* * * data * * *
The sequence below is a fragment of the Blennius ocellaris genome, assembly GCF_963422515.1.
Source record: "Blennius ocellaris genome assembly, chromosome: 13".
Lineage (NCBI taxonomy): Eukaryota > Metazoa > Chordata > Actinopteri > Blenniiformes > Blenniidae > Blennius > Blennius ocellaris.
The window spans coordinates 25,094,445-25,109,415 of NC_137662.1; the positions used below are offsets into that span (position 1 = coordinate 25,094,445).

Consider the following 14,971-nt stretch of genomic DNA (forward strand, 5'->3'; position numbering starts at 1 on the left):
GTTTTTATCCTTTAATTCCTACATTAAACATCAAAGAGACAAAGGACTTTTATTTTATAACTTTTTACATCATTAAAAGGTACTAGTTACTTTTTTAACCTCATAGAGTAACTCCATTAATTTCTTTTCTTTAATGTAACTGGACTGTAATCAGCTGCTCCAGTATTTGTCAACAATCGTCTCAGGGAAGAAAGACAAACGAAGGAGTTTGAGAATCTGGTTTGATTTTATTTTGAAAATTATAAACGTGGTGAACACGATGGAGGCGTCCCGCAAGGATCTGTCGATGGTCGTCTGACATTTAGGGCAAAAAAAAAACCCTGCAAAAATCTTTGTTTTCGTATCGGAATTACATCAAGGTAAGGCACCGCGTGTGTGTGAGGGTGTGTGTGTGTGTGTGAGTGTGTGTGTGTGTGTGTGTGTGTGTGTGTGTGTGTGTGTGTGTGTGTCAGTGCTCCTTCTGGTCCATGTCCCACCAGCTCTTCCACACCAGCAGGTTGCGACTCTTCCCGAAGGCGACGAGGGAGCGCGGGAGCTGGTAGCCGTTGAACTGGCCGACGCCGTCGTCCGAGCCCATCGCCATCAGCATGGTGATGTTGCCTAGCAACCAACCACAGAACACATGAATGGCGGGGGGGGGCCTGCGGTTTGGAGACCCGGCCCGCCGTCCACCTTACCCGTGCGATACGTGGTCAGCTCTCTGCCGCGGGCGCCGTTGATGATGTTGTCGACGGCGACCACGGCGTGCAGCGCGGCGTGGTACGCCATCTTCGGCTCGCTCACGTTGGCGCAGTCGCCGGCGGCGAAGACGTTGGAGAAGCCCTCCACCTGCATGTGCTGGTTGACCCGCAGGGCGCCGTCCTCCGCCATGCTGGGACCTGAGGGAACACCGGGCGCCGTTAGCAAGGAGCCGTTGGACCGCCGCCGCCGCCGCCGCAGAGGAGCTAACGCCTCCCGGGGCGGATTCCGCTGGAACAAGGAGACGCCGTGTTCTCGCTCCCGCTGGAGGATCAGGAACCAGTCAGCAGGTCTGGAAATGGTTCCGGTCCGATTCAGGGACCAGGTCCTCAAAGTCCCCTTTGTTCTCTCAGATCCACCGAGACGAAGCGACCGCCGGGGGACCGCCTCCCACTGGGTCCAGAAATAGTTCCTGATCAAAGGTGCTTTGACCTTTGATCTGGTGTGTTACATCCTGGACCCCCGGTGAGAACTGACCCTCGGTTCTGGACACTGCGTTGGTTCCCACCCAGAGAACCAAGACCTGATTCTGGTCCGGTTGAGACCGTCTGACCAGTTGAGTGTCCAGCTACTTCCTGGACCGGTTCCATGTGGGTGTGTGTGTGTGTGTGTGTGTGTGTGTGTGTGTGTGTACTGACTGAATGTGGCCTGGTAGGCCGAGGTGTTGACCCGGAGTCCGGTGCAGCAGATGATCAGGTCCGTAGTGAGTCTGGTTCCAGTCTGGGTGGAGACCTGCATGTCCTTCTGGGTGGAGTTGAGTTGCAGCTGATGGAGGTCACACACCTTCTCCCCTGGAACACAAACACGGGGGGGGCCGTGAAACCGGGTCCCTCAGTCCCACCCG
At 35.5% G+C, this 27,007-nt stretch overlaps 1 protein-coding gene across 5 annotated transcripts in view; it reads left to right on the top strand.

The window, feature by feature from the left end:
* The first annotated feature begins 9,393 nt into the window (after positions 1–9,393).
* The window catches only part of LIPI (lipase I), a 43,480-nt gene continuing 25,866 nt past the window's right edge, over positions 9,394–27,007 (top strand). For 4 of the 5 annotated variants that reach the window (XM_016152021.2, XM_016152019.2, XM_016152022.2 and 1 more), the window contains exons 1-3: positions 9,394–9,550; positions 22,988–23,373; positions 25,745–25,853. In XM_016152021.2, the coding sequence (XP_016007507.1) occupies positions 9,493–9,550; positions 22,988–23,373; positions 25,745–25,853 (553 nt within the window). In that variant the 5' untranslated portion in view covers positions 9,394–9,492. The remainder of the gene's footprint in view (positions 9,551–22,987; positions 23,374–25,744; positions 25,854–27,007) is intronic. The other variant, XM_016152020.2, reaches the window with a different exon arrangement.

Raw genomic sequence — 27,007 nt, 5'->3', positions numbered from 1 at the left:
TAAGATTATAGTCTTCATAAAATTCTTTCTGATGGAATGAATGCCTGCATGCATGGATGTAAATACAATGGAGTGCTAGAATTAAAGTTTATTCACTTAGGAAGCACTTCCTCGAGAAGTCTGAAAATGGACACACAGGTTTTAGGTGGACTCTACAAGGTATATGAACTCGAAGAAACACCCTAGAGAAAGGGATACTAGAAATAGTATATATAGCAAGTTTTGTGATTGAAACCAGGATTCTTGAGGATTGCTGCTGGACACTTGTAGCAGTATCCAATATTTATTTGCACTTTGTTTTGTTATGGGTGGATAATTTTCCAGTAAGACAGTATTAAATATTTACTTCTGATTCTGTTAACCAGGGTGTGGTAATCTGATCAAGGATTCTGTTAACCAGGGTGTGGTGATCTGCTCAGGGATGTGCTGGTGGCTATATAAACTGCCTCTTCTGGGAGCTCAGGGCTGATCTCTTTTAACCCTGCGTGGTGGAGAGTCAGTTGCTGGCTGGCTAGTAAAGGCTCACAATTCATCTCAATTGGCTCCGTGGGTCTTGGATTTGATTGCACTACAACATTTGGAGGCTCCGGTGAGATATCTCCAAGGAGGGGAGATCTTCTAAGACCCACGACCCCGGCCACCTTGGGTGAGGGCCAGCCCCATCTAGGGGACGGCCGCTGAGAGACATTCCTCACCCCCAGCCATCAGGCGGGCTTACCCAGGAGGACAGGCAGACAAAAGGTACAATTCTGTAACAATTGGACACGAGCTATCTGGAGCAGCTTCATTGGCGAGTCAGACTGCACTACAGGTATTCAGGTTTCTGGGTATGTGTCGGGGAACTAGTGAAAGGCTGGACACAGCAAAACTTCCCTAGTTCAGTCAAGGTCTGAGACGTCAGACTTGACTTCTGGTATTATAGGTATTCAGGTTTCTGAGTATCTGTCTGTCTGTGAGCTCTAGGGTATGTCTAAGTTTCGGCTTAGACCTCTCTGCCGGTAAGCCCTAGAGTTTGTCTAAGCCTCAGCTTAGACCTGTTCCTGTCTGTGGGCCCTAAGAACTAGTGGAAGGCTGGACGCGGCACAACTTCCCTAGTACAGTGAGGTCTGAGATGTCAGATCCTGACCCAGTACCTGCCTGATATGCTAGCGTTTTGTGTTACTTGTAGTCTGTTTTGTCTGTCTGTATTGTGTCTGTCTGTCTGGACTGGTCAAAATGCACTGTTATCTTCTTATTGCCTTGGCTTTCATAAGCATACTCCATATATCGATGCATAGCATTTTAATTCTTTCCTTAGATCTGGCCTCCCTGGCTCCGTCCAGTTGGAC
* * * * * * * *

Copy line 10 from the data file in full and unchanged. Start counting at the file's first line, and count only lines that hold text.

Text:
* The window catches only part of LIPI (lipase I), a 43,480-nt gene continuing 25,866 nt past the window's right edge, over positions 9,394–27,007 (top strand). For 4 of the 5 annotated variants that reach the window (XM_016152021.2, XM_016152019.2, XM_016152022.2 and 1 more), the window contains exons 1-3: positions 9,394–9,550; positions 22,988–23,373; positions 25,745–25,853. In XM_016152021.2, the coding sequence (XP_016007507.1) occupies positions 9,493–9,550; positions 22,988–23,373; positions 25,745–25,853 (553 nt within the window). In that variant the 5' untranslated portion in view covers positions 9,394–9,492. The remainder of the gene's footprint in view (positions 9,551–22,987; positions 23,374–25,744; positions 25,854–27,007) is intronic. The other variant, XM_016152020.2, reaches the window with a different exon arrangement.